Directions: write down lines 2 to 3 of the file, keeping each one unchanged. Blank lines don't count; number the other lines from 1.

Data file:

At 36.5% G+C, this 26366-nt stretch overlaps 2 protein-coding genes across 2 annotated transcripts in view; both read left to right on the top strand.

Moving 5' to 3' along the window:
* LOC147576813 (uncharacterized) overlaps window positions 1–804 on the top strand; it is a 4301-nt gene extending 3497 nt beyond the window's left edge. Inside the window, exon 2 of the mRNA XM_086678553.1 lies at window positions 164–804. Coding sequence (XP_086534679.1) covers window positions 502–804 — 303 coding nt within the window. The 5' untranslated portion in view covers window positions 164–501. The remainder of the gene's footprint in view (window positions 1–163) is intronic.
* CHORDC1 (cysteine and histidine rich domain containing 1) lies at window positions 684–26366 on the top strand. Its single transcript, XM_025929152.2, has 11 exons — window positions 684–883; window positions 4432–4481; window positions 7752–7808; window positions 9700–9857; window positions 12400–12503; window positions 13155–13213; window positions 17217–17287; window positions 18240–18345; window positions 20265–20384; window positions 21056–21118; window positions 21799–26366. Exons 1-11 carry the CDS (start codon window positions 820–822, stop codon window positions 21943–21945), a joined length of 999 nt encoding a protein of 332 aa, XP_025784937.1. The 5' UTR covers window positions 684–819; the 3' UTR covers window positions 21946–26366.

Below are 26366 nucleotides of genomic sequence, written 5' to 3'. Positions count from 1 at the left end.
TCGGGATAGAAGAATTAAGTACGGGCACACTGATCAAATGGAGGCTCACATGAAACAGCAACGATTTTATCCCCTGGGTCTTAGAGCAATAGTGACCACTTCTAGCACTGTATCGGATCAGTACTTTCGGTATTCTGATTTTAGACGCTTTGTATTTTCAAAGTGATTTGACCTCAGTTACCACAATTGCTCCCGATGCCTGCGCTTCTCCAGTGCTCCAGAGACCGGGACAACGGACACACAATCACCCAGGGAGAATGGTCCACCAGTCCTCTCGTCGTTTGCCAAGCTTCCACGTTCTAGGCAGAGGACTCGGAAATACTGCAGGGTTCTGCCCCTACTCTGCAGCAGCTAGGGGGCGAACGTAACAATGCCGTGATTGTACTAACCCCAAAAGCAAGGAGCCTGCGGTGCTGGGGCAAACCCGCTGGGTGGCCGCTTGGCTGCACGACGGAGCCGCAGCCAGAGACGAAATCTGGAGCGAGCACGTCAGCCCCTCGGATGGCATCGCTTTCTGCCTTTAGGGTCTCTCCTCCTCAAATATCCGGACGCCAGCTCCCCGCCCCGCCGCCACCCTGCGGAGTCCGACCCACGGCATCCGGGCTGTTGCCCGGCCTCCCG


Moving 5' to 3' along the window:
* LOC147576813 (uncharacterized) overlaps window positions 1–804 on the top strand; it is a 4301-nt gene extending 3497 nt beyond the window's left edge. Inside the window, exon 2 of the mRNA XM_086678553.1 lies at window positions 164–804. Coding sequence (XP_086534679.1) covers window positions 502–804 — 303 coding nt within the window. The 5' untranslated portion in view covers window positions 164–501. The remainder of the gene's footprint in view (window positions 1–163) is intronic.